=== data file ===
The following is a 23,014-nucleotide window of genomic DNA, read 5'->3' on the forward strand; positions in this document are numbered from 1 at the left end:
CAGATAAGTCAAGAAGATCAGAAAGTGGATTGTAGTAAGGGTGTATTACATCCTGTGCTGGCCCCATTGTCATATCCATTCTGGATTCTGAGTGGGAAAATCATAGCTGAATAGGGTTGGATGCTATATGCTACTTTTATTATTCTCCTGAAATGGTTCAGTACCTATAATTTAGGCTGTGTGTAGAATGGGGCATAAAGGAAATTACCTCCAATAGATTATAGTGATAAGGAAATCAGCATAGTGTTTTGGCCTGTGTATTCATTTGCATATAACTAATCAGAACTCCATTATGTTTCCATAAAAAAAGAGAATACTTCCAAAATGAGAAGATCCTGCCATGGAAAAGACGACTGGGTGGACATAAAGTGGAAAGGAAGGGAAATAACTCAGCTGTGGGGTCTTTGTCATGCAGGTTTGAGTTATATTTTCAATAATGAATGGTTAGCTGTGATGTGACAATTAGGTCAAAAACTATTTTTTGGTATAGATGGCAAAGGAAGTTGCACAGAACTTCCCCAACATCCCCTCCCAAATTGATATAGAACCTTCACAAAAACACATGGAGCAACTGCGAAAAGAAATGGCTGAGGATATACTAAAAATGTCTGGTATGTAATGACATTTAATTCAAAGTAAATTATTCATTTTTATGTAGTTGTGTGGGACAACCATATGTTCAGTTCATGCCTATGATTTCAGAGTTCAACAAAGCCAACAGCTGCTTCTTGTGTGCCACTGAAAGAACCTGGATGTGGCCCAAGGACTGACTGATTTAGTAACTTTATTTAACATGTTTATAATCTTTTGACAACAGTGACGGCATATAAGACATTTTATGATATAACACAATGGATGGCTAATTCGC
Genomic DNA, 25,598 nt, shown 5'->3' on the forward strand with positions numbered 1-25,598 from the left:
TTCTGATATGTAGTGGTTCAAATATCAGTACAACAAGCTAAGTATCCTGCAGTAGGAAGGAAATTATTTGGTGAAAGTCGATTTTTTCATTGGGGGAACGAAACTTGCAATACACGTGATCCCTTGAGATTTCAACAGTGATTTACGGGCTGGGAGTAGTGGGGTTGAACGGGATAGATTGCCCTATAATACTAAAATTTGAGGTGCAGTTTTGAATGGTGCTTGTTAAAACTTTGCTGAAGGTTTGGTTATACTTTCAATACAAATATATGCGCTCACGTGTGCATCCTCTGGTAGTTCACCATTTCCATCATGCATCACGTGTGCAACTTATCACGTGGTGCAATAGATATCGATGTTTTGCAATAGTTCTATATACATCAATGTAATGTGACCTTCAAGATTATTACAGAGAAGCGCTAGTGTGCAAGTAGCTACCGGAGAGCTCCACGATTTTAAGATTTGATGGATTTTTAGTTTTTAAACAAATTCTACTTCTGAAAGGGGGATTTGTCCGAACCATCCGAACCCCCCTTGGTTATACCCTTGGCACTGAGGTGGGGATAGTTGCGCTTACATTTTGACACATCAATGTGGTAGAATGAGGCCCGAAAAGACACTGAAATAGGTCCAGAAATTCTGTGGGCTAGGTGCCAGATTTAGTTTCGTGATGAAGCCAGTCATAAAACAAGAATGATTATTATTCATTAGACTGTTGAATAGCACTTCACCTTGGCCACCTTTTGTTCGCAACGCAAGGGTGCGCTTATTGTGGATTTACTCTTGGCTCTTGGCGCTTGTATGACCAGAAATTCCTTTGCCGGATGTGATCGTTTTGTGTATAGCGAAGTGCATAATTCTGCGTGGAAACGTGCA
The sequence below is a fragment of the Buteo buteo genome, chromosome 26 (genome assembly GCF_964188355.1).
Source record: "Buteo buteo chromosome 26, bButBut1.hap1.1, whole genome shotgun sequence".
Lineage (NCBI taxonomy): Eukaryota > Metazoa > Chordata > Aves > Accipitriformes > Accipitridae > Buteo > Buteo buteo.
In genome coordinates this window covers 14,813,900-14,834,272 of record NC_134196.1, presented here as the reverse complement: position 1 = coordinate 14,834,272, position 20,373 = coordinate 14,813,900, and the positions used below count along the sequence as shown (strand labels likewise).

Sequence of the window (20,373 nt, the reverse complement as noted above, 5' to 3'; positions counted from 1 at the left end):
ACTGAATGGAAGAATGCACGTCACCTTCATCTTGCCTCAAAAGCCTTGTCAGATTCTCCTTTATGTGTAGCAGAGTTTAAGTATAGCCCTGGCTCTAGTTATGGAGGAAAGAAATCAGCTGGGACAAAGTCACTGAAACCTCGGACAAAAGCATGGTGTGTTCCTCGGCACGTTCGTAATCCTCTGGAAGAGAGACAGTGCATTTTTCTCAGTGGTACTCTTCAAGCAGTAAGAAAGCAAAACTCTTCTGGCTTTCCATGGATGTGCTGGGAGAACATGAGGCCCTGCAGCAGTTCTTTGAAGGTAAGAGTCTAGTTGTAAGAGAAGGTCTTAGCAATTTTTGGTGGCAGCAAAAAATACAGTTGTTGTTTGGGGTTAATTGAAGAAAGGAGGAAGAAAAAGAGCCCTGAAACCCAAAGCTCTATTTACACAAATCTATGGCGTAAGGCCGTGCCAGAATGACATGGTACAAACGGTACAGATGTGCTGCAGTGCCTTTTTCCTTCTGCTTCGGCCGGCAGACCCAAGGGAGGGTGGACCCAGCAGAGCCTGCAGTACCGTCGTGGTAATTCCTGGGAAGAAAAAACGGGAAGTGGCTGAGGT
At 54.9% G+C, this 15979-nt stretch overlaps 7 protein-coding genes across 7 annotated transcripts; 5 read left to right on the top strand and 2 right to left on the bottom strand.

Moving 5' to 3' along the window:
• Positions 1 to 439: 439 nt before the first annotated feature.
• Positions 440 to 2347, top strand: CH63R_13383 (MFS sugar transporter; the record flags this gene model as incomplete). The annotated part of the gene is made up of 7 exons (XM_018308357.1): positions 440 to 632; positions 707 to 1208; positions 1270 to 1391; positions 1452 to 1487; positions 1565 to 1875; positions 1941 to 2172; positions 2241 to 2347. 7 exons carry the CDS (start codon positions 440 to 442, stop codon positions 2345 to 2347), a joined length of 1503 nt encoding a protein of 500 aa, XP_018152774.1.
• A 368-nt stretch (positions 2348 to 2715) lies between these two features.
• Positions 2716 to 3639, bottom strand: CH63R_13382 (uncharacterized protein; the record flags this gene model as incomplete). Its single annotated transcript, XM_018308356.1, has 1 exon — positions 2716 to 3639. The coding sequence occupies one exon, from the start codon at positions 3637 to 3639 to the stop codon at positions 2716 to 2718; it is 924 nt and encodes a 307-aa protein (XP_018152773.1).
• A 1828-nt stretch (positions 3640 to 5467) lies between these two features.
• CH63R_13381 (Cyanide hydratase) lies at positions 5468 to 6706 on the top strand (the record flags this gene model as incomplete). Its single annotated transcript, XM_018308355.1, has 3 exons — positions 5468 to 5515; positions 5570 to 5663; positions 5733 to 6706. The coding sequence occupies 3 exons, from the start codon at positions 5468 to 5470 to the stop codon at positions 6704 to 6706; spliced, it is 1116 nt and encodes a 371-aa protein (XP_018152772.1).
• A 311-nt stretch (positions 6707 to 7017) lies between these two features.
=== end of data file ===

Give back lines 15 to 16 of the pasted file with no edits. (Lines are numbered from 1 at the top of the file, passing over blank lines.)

• A 368-nt stretch (positions 2348 to 2715) lies between these two features.
• Positions 2716 to 3639, bottom strand: CH63R_13382 (uncharacterized protein; the record flags this gene model as incomplete). Its single annotated transcript, XM_018308356.1, has 1 exon — positions 2716 to 3639. The coding sequence occupies one exon, from the start codon at positions 3637 to 3639 to the stop codon at positions 2716 to 2718; it is 924 nt and encodes a 307-aa protein (XP_018152773.1).